NOTE: This blog post is a guest post from the folks at the Student Sharp website https://studentsharp.com/
Picking the right study environment can seem like a challenge. Or maybe, you’ve settled into one, but don’t realize the impact it’s having on you. Maybe you’re having a hard time comparing a busy coffee shop versus a quiet library versus your own home. In this post, we’ll break down 5 ways your study environment affects you to give you an idea of how to improve your productivity.
Probably the most important factor of picking a study environment is noise. Studies have shown that for some people, ambient noise increases cortisol levels, which causes stress levels to go down, and may impair learning and memory. On the other hand, a low level of background noise has been associated with creativity gains. Between 50 and 70 db helps creativity while 85 db and above hurt it. It seems that there’s a link between distraction and creativity: noise creates distraction, which stimulates abstract thought, giving rise to creativity. A coffee shop is a good candidate for this moderate noise level, while if you live in a place with a lot of construction or traffic noise above a certain level, it may be harmful for your productivity and your hearing health to remain there for too long. To create a creativity-inspiring white noise effect at home, you can use a White Noise Machine.
The verdict on whether music harms or helps productivity isn’t that definite. In one study involving software engineers, music was shown to improve state positive affect and quality-of-work. However, another study researching the ‘irrelevant sound effect’ found that serial recall suffered under music conditions compared to steady-state speech conditions. Music may be largely an individual preference, as some people find they are placed in a better mood with music which may increase dopamine and serotonin levels and efficiency, while others may simply find it distracting. For me, music with lyrics is too distracting, while instrumental music seems to neither harm nor help me.
Lighting is another critical factor in productivity and mood in humans. As reported in Scientific American, blue LEDs suppress melatonin, the chemical that makes you feel sleepy. During the day, this is a boon to productivity. Spaces that are lit with natural lighting from windows have lots of blue light as well as those with LEDs and specific bulbs. However, try to limit the blue light you see during the night because you may not be able to get to sleep. Sleep loss, in turn, can cause depression, anxiety, weight gain and other undesirable and unproductive side effects. During the day, any naturally-lit place will help you be productive, but during the night, use apps like Night Shift for iOS and F.lux for android and PC to tint your screens to a redder hue to give your brain a chance to sleep. If you need a boost in the mornings, you can also try using a therapeutic lightbox.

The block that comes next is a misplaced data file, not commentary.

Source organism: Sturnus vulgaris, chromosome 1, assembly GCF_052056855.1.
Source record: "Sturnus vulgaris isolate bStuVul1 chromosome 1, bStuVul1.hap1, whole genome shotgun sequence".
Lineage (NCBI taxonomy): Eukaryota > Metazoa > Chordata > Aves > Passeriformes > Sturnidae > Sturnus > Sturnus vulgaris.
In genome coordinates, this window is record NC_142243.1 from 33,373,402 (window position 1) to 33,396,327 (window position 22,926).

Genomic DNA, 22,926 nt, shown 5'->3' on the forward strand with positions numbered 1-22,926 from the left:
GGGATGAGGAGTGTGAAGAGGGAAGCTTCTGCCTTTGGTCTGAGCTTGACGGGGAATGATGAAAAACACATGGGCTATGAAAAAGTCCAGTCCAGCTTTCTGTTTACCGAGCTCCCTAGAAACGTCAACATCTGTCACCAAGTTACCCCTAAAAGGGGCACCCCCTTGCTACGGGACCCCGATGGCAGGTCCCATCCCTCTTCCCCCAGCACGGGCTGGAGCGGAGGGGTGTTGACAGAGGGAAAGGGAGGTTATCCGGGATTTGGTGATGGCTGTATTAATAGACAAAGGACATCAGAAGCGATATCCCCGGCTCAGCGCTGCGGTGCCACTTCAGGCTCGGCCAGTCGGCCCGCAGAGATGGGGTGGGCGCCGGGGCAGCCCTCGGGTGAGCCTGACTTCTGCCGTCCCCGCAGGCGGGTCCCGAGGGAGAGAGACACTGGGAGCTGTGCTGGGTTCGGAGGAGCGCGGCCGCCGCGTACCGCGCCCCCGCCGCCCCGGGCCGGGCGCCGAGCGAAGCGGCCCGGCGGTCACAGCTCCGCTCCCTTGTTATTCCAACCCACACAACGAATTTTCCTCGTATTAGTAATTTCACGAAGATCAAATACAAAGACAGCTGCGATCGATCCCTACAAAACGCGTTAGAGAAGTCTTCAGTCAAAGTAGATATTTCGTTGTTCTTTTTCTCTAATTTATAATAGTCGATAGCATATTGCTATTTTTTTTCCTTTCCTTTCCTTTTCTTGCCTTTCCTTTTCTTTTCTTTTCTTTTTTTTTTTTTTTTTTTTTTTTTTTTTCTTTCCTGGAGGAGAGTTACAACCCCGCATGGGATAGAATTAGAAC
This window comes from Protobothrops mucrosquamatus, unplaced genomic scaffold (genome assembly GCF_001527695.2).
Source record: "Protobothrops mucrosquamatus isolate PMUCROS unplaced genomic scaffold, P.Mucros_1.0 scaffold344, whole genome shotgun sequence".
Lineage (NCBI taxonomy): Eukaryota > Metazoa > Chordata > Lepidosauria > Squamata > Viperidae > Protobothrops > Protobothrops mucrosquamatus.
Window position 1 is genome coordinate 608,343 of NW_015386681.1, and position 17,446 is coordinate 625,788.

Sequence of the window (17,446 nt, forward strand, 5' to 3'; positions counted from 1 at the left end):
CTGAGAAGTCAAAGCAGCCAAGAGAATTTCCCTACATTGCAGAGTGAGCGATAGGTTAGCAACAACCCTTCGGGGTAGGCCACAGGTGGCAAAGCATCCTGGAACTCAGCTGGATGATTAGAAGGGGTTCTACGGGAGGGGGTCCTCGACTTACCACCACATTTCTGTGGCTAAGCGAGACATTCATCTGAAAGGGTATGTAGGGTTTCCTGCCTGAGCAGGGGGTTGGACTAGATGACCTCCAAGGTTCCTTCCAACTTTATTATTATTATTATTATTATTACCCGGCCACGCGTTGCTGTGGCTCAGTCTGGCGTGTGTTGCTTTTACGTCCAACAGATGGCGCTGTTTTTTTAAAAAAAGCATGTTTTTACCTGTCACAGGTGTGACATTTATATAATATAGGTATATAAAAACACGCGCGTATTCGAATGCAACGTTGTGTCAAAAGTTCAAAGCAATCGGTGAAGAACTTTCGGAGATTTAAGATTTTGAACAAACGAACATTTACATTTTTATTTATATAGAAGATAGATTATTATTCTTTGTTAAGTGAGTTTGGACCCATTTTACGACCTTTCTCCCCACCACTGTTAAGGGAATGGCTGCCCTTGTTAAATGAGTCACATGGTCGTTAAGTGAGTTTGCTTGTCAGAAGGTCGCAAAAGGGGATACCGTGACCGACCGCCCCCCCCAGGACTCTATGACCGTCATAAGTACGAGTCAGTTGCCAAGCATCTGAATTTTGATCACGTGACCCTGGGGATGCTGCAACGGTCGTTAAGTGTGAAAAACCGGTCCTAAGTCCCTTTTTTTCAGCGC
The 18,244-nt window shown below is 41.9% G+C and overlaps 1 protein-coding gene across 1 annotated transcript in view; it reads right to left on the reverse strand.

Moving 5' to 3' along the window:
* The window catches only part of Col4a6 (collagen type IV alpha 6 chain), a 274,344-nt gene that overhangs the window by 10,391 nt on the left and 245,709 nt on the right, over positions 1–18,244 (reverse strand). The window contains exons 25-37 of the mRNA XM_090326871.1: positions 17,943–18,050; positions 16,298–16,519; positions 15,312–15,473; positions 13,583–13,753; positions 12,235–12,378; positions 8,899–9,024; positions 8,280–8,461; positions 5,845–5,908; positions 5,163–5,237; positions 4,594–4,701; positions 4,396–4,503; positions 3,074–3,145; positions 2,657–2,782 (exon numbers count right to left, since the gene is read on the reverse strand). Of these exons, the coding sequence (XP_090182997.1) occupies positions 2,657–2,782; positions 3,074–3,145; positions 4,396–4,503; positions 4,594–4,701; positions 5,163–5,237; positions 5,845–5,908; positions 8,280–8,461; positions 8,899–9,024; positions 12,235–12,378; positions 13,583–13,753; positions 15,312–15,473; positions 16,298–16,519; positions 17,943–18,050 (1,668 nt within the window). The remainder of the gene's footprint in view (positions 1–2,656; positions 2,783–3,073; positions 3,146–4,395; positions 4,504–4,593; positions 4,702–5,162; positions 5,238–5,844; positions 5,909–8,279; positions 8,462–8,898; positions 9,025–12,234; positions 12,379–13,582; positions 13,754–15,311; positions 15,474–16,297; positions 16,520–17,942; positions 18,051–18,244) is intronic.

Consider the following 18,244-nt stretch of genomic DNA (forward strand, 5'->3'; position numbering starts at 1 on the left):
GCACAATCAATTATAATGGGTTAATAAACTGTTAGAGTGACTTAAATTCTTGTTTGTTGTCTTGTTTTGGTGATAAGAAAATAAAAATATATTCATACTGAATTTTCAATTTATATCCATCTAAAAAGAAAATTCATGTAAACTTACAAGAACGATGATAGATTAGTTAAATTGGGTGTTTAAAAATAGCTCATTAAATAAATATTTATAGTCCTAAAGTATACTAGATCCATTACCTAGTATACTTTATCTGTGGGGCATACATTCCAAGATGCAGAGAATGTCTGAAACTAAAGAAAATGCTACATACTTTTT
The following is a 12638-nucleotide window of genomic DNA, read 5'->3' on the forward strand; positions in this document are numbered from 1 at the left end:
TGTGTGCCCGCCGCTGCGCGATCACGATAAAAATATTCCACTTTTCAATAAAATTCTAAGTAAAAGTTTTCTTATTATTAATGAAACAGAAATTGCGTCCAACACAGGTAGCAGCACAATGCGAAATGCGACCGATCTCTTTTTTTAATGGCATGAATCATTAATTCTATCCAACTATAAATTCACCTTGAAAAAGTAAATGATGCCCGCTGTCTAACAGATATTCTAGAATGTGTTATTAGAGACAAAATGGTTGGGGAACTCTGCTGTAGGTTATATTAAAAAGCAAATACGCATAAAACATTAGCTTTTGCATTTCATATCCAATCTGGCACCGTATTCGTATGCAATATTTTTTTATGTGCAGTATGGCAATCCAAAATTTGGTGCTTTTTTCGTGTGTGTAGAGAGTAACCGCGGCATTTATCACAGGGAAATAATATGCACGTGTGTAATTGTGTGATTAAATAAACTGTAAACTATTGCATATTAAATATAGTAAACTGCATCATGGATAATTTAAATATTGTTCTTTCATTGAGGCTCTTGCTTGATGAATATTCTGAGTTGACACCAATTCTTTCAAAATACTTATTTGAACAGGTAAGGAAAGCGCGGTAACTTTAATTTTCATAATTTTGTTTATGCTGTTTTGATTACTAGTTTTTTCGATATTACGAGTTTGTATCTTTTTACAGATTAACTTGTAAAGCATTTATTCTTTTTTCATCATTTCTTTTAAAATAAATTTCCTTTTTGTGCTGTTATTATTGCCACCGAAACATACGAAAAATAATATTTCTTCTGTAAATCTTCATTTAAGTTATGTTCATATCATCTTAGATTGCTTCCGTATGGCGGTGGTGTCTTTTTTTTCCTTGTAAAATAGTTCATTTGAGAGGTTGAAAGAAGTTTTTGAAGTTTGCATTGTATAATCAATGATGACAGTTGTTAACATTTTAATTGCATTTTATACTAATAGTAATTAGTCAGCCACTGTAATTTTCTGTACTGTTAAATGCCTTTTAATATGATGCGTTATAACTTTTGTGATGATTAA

The temperature of a working space can affect productivity, too. One study found that work performance increases with temperature up to 70 degrees Fahrenheit, and decreases after 75 degrees Fahrenheit. Workers in another study also claimed that having too hot or too chilly a workplace made it difficult to concentrate. For me personally, I have a difficult time typing when the temperature dips below 60 degrees, like it did in the coffee shop I like one frigid winter day. I’ve also found myself more sleepy in a very warm study environment, so that balance has to be just right for me to be most productive.
Over time, we psychologically associate places with the activity that goes on in them to the point where they’re tightly linked. This is one reason sleep therapists recommend saving your room only for sleeping- because if you do other activity in your room, you will associate your room as a place for work, or browsing the internet, or watching TV, and find it harder to get the rest you need. It’s best to designate one area as your study environment so that when you arrive there, you know it’s time for studying and nothing else. This is one reason why university libraries are so effective- you (usually) don’t go there to socialize, or drink coffee, just to study. If you can be productive in your home, great, but for some people their home already has too many competing associations in it that it’s hard to get work done there.
Now you have some ways to change up your study environment to become more productive. Did you like the list? The noise aspect was especially illuminating to me because I often have a hard time focusing in coffee shops, even though I really like to hang out in them. Coffee shops and my house compete because of the noise and association factors, so I’ll try them both out over time and see which is better for what tasks. If you liked this article, there’s a good chance you’ll also like StudentSharp’s Ultimate SAT Prep Guide. Happy studying!